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Ibec tells Taoiseach cutting wage subsidy amid restrictions ‘doesn’t make sense’

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Ibec chief executive Danny McCoy said it was not fair to withdraw supports while adding restrictions. Photo: Conor O'Riordan

Ibec chief executive Danny McCoy said it was not fair to withdraw supports while adding restrictions. Photo: Conor O'Riordan

Ibec chief executive Danny McCoy said it was not fair to withdraw supports while adding restrictions. Photo: Conor O'Riordan

Business lobby group Ibec has said the Government’s plan to cut wage subsidies while imposing Covid restrictions has “no logic” and the supports should be fully restored.

In a sharply critical letter to Taoiseach Micheál Martin Monday, Ibec CEO Danny McCoy said the hospitality sector had taken a “heavy hit” to bookings for Christmas and the loss of business was having a negative effect throughout the supply chain.

He said the Government’s plan to repurpose the Covid Restrictions Support Scheme (CRSS) was insufficient as a response and that the most effective policy response would be to reinstate the Employer Wage Subsidy Scheme (EWSS) on full rates.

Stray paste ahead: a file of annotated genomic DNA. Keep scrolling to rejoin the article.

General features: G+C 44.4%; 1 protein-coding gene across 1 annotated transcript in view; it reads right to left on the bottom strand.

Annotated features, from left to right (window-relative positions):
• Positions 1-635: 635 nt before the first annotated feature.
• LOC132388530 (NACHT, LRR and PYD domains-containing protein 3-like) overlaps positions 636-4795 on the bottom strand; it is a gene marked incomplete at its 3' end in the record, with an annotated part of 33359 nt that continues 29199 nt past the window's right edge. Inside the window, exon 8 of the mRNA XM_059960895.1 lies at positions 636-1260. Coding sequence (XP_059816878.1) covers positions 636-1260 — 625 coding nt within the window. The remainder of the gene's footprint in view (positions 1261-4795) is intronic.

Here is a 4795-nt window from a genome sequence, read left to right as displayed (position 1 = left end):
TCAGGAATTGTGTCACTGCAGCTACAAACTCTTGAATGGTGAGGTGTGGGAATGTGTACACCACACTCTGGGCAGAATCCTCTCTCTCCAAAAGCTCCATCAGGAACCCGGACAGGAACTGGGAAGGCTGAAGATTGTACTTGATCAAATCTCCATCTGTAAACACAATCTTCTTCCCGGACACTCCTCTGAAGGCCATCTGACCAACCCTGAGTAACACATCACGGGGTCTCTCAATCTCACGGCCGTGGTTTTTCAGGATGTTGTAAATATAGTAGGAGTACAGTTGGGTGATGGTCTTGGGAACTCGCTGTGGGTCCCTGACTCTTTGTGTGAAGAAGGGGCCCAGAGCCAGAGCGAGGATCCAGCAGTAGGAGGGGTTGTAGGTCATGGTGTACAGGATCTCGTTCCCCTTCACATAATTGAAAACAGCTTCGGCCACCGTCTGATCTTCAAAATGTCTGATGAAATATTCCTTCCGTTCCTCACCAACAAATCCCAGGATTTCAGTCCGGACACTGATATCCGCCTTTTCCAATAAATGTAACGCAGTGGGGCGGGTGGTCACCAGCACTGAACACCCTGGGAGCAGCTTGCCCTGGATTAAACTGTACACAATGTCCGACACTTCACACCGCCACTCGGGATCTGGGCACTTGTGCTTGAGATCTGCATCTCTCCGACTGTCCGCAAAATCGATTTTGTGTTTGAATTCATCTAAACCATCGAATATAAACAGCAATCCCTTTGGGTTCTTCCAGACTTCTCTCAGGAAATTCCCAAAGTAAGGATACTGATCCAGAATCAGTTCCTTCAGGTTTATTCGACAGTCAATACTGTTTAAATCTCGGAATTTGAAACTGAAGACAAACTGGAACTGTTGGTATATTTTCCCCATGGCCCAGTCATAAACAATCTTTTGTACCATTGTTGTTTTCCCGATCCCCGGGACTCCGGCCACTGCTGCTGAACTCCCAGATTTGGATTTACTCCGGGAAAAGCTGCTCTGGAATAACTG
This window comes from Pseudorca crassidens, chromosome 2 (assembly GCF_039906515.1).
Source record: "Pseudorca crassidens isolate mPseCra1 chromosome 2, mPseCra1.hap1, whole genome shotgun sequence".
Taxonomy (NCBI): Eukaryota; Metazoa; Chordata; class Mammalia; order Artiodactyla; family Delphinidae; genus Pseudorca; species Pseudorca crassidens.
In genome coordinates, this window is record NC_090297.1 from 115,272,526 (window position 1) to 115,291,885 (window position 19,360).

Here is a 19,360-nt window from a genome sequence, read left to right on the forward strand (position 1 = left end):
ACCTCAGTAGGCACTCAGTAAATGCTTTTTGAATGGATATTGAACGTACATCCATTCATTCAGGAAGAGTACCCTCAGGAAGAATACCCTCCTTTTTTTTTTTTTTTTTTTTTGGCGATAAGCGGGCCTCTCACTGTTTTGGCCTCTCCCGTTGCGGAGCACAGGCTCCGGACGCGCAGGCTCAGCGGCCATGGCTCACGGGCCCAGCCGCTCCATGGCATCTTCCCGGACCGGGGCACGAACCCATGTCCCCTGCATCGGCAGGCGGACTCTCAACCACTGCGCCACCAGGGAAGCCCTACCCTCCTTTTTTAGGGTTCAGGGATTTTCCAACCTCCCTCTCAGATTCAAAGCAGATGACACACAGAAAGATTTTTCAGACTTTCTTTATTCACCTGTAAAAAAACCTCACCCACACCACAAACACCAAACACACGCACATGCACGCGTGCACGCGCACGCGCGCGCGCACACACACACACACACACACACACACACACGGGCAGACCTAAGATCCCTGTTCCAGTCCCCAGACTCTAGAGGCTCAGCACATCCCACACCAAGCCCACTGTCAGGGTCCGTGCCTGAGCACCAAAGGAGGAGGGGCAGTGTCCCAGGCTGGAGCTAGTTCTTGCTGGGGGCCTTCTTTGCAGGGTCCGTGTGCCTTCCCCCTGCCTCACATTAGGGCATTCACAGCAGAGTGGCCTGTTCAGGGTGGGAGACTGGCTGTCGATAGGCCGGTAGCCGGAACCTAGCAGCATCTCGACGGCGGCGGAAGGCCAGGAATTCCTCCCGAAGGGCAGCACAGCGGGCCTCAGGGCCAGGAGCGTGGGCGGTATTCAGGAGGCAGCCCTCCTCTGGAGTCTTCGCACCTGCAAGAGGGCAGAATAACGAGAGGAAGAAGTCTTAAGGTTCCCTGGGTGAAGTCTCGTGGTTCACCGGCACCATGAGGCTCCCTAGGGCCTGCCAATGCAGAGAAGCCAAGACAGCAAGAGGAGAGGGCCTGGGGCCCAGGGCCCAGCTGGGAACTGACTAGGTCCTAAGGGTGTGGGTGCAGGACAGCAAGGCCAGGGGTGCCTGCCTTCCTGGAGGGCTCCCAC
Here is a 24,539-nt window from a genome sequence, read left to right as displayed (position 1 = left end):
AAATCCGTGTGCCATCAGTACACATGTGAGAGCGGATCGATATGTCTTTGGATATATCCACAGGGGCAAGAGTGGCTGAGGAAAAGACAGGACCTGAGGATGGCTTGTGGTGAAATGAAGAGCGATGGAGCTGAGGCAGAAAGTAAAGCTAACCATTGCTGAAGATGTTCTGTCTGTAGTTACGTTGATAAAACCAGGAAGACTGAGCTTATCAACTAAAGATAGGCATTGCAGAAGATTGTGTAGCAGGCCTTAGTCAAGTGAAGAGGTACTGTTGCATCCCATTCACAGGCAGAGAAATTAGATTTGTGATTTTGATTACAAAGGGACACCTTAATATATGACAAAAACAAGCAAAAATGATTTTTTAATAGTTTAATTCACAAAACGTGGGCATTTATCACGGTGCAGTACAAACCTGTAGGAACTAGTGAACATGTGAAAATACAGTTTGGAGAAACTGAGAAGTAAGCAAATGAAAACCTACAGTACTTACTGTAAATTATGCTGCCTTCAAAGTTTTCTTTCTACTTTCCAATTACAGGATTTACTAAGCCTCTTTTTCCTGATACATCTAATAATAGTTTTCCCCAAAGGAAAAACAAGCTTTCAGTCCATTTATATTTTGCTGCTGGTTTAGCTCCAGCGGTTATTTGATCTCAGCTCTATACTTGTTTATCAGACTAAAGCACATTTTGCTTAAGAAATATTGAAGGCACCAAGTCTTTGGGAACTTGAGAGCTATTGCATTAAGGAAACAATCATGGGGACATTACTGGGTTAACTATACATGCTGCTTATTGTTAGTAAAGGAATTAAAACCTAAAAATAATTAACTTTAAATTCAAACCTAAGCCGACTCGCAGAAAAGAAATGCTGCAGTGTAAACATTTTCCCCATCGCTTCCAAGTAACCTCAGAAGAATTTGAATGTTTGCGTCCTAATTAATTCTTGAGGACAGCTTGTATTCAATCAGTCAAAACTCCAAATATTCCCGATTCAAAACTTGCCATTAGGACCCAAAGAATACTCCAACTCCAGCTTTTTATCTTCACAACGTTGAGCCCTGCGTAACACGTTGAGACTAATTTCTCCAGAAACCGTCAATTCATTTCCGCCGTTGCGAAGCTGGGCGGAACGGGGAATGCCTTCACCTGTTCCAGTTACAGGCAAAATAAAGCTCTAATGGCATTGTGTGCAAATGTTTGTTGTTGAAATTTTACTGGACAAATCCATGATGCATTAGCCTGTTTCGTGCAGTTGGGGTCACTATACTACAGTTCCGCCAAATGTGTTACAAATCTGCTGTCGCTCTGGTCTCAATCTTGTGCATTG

“We know from our experience of working with business over the past 21 months of the Covid crisis, that the EWSS support is highly effective in targeting supports at firms experiencing significant turnover collapse, of at least 30pc, across every sector of the economy,” Mr McCoy wrote.

“It doesn’t make sense at this stage of the crisis to attempt to start from scratch by redesigning schemes which may ultimately fail to support firms, in whatever sector, which continue to carry the burden of Covid restrictions.”

Mr McCoy said the EWSS had successfully delivered liquidity to struggling companies and helped them retain workers throughout the economic disruption caused by the pandemic.

“[W]e see no logic, fiscal or otherwise, for curtailing these supports at a time when additional restrictions have been introduced,” he said.

He added that Ibec supported the phased withdrawal of State subsidies for businesses when the restrictions on economic and social activity have been removed, “but that time is not now”.

The EWSS was supporting more than 275,000 jobs in 23,600 firms in November, the last month for which it was available at a maximum rate of €350 per employee per week.

As of December 1, companies on the scheme can receive up to €203 per worker if their revenue remains at least 30pc below the comparable period in 2019.

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However, businesses in the restaurant, pub, café, accommodation and entertainment sectors have argued the tapering of wage supports has come at the wrong time, with public health rules limiting the number of indoor customers and work-from-home advice keeping customers away.

The CRSS will replace up €5,000 in weekly revenue for businesses that suffer a 50pc decline in turnover this month.


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